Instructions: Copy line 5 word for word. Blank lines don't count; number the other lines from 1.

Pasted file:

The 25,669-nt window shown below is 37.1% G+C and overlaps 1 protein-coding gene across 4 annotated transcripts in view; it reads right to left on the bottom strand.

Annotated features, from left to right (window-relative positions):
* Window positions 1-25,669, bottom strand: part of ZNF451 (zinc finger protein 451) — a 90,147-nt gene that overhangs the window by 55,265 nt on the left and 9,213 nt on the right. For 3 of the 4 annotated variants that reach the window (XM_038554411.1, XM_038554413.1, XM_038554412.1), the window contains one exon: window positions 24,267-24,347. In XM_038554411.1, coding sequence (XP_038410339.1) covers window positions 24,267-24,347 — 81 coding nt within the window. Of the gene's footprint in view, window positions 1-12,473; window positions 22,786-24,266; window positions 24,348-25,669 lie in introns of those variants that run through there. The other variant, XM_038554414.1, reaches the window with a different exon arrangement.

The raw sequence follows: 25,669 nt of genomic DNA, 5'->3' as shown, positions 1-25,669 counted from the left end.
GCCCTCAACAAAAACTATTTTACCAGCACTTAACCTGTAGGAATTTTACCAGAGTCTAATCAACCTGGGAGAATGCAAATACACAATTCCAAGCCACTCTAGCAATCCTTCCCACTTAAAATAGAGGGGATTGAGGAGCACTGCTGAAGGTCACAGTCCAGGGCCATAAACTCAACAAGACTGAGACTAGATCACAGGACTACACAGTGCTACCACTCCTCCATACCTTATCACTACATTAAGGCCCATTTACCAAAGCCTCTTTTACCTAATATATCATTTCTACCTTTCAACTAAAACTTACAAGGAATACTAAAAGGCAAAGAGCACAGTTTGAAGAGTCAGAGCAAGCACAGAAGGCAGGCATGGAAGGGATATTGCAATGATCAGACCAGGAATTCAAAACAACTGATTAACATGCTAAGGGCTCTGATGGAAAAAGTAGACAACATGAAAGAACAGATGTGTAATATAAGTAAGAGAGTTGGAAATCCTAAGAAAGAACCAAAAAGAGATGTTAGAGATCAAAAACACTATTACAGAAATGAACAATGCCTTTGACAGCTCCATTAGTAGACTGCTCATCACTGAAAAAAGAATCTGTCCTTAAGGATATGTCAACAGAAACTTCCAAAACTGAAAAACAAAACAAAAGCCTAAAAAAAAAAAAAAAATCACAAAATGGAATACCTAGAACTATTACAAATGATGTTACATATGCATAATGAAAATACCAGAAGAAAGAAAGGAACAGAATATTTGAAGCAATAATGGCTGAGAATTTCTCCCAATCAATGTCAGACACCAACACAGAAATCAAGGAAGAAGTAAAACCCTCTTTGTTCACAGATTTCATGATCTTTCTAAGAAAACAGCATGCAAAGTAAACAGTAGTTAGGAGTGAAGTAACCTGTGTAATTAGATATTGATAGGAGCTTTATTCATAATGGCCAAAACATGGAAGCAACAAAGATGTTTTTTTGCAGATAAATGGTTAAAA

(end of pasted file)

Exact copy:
GCCCTCAACAAAAACTATTTTACCAGCACTTAACCTGTAGGAATTTTACCAGAGTCTAATCAACCTGGGAGAATGCAAATACACAATTCCAAGCCACTCTAGCAATCCTTCCCACTTAAAATAGAGGGGATTGAGGAGCACTGCTGAAGGTCACAGTCCAGGGCCATAAACTCAACAAGACTGAGACTAGATCACAGGACTACACAGTGCTACCACTCCTCCATACCTTATCACTACATTAAGGCCCATTTACCAAAGCCTCTTTTACCTAATATATCATTTCTACCTTTCAACTAAAACTTACAAGGAATACTAAAAGGCAAAGAGCACAGTTTGAAGAGTCAGAGCAAGCACAGAAGGCAGGCATGGAAGGGATATTGCAATGATCAGACCAGGAATTCAAAACAACTGATTAACATGCTAAGGGCTCTGATGGAAAAAGTAGACAACATGAAAGAACAGATGTGTAATATAAGTAAGAGAGTTGGAAATCCTAAGAAAGAACCAAAAAGAGATGTTAGAGATCAAAAACACTATTACAGAAATGAACAATGCCTTTGACAGCTCCATTAGTAGACTGCTCATCACTGAAAAAAGAATCTGTCCTTAAGGATATGTCAACAGAAACTTCCAAAACTGAAAAACAAAACAAAAGCCTAAAAAAAAAAAAAAAATCACAAAATGGAATACCTAGAACTATTACAAATGATGTTACATATGCATAATGAAAATACCAGAAGAAAGAAAGGAACAGAATATTTGAAGCAATAATGGCTGAGAATTTCTCCCAATCAATGTCAGACACCAACACAGAAATCAAGGAAGAAGTAAAACCCTCTTTGTTCACAGATTTCATGATCTTTCTAAGAAAACAGCATGCAAAGTAAACAGTAGTTAGGAGTGAAGTAACCTGTGTAATTAGATATTGATAGGAGCTTTATTCATAATGGCCAAAACATGGAAGCAACAAAGATGTTTTTTTGCAGATAAATGGTTAAAA